West of England gives electorate 'a billion reasons to vote' on 4 May

The West of England is one of six new combined authorities to hold mayoral elections on 4 May. In the fourth part of this series, PRWeek looks at the local election campaigns and how comms and PR are being used to raise awareness and turnout.

West of England Combined Authority is giving the electorate "£1 billion reasons to vote" on 4th May
West of England Combined Authority is giving the electorate "£1 billion reasons to vote" on 4th May
West of England Combined Authority (WECA) will use various elements of the Department for Communities and Local Government’s campaign materials, including 'out of home' advertising and radio spots to promote the election next month. 

It will also use the Twitter feeds of local authorities across Bath & North East Somerset, Bristol City and South Gloucestershire to amplify the message of the forthcoming election.

Media influencers, including Sky News and BBC Politics, will be targeted on twitter to further amplify the message, as well as celebrity influencers such as Carol Vorderman.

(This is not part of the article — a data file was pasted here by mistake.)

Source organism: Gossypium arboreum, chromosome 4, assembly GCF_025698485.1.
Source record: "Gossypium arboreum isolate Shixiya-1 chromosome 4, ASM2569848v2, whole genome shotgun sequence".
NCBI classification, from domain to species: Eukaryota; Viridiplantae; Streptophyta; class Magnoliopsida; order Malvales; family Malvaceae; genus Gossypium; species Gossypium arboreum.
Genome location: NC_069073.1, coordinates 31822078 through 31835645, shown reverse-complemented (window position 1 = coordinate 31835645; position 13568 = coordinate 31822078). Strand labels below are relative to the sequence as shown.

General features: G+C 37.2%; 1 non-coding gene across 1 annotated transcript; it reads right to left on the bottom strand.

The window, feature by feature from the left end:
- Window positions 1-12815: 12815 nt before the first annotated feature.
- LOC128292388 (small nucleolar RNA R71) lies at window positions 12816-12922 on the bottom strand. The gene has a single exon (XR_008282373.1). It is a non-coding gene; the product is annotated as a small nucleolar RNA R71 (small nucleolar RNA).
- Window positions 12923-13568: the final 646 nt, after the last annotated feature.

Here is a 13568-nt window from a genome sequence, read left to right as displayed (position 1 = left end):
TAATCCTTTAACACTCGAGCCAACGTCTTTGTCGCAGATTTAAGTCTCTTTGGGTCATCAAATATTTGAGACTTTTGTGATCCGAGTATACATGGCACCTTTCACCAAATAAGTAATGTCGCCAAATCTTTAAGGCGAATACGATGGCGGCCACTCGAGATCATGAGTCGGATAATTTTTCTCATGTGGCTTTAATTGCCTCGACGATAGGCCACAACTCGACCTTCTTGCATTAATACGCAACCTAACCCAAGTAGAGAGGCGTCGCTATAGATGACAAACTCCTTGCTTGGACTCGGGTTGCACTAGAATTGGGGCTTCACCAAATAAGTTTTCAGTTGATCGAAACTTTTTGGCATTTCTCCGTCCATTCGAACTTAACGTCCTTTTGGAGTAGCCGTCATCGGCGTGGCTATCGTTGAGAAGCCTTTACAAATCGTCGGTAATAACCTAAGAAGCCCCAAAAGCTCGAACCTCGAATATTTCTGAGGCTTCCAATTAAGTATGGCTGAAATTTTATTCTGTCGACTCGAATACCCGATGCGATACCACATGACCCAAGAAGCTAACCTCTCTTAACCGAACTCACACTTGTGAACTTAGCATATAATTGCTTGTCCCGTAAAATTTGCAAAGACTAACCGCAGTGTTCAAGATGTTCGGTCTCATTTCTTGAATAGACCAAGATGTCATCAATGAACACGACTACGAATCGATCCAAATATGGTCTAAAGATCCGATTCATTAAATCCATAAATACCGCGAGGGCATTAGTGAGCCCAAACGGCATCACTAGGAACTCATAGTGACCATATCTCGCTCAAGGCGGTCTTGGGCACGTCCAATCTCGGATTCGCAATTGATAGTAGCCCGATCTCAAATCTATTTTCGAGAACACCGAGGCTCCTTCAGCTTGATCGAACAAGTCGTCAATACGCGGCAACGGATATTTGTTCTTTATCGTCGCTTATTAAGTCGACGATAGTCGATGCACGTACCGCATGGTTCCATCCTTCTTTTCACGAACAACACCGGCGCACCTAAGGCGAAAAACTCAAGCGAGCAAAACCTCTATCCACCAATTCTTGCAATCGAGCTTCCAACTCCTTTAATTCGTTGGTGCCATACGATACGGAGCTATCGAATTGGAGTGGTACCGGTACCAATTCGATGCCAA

WECA’s Twitter strategy is to tag influencers in pictures in the hope that they will re-tweet the message while social media teams at local authorities will be on hand to amplify messages about the election.

The combined authority will also use Facebook and Instagram platforms to promote the message that there are "a billion reasons to vote on 4 May" referencing the budget the new mayor will have at their disposal.

The aim is to reach at least a million people using social media comms.

Six candidates, including Tim Bowles for the Conservatives and Lesley Mansell for Labour, are vying to become the first mayor of the West of England region.

WECA has in its sights several categories of traditionally hard-to-reach voters, which it hopes will register and turn out for the election, including those from black and minority ethnic groups, students of voting age, people living in rural areas and council wards with under-representation.

Turnout for Bristol City’s first directly elected mayor in 2012 was 28 per cent.

The comms approach differs from previous elections, said Tim Borrett, PR manager at Bristol City Council.

He added: "We are focusing more on partnership-working, given the new combined area involved, along with raising awareness about what the Combined Authority and Mayor will do, as research indicated that awareness levels are relatively low."


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